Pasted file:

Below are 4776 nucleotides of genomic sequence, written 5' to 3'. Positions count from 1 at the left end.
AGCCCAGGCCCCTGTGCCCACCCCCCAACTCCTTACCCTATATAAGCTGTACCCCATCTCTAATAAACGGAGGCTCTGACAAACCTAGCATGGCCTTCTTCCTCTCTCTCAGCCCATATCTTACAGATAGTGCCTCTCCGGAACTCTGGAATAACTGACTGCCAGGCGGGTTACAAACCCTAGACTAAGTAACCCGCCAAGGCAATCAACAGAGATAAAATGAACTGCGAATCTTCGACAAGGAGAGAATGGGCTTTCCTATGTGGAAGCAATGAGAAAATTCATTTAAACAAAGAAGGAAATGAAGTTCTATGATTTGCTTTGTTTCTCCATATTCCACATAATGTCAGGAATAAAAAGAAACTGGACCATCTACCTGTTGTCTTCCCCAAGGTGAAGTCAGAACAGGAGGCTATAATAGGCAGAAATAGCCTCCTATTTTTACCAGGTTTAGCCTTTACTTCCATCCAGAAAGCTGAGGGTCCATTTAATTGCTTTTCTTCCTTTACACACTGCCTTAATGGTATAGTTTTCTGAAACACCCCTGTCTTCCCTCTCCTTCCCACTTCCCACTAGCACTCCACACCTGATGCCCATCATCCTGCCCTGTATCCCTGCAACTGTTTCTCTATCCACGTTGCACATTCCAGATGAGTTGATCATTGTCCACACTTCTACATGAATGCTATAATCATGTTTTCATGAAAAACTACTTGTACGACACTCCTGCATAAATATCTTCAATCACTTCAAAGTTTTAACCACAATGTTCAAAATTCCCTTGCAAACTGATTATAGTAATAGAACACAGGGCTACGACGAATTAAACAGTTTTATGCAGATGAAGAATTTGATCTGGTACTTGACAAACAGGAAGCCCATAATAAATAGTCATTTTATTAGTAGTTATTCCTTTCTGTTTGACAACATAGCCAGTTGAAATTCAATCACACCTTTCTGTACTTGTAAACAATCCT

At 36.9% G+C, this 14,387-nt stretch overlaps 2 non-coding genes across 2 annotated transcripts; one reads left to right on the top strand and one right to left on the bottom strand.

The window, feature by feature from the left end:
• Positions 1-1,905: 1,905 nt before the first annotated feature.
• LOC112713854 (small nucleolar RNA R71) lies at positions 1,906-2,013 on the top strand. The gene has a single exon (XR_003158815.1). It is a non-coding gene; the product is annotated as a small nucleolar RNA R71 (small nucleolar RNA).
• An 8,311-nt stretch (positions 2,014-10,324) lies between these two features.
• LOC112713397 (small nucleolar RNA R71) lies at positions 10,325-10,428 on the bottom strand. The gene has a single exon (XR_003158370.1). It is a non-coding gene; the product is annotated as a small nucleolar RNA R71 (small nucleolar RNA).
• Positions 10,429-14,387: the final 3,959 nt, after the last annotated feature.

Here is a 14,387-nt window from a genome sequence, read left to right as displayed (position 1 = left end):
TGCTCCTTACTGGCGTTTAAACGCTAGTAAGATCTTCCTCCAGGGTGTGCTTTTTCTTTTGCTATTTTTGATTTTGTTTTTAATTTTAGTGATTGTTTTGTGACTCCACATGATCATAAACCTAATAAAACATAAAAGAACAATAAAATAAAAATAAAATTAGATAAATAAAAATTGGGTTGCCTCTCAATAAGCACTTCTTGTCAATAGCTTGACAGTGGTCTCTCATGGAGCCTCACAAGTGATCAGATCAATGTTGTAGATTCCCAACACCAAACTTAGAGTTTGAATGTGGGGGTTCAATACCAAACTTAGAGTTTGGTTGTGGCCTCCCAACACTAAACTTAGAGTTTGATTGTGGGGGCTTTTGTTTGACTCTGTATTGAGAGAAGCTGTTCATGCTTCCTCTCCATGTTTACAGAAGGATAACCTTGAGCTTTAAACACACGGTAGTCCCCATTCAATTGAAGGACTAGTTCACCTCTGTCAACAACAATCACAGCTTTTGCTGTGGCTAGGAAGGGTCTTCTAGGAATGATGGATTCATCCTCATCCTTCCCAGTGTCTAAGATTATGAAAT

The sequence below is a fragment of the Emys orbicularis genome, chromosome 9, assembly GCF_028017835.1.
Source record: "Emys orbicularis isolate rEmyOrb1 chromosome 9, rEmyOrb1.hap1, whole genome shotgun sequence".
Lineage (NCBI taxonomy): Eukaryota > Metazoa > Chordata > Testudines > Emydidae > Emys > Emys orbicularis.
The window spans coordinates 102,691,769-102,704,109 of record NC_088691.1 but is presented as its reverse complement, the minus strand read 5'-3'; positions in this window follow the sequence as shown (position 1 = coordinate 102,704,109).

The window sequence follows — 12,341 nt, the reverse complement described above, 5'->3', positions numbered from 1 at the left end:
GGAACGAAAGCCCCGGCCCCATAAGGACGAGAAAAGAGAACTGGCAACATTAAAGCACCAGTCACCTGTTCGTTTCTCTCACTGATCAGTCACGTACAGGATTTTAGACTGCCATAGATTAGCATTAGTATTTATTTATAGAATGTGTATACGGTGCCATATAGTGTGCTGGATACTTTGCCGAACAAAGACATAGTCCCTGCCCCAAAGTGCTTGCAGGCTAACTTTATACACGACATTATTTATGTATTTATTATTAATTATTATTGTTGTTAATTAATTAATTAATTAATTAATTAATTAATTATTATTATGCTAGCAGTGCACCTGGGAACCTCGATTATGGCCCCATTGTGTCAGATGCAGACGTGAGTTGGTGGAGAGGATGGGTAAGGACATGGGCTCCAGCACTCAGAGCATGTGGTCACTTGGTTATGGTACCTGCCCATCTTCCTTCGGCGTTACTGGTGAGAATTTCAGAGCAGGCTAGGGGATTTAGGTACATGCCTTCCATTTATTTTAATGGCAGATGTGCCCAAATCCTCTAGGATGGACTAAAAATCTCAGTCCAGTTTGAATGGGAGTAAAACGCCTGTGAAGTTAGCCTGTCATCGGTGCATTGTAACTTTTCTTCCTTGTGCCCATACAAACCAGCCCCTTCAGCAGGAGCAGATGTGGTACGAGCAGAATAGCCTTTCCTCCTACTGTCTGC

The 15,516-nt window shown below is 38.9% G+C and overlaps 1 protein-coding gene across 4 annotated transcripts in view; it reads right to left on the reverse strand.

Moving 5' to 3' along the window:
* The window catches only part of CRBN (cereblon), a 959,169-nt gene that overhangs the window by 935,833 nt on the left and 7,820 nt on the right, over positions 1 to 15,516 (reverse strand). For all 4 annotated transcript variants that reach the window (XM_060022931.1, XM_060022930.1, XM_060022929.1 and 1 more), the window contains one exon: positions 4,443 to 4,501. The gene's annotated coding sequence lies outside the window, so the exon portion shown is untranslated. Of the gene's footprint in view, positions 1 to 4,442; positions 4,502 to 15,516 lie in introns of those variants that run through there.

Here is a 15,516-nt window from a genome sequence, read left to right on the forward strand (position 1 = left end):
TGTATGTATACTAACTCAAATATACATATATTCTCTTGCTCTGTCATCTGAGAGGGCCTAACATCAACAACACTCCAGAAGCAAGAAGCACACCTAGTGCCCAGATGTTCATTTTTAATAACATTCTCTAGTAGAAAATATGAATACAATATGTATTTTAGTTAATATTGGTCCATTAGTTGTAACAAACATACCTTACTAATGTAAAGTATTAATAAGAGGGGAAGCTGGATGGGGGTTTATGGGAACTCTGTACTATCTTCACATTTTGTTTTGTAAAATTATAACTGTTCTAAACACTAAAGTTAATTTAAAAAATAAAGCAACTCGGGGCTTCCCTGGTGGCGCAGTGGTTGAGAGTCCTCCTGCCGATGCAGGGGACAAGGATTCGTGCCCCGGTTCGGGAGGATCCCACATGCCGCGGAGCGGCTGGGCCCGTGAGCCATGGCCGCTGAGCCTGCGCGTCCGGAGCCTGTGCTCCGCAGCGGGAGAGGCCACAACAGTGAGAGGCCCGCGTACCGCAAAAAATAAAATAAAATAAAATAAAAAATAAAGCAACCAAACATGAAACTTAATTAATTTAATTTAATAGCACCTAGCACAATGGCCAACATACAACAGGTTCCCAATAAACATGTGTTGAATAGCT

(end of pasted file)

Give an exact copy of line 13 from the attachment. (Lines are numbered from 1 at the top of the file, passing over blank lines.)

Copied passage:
Source record: "Emys orbicularis isolate rEmyOrb1 chromosome 9, rEmyOrb1.hap1, whole genome shotgun sequence".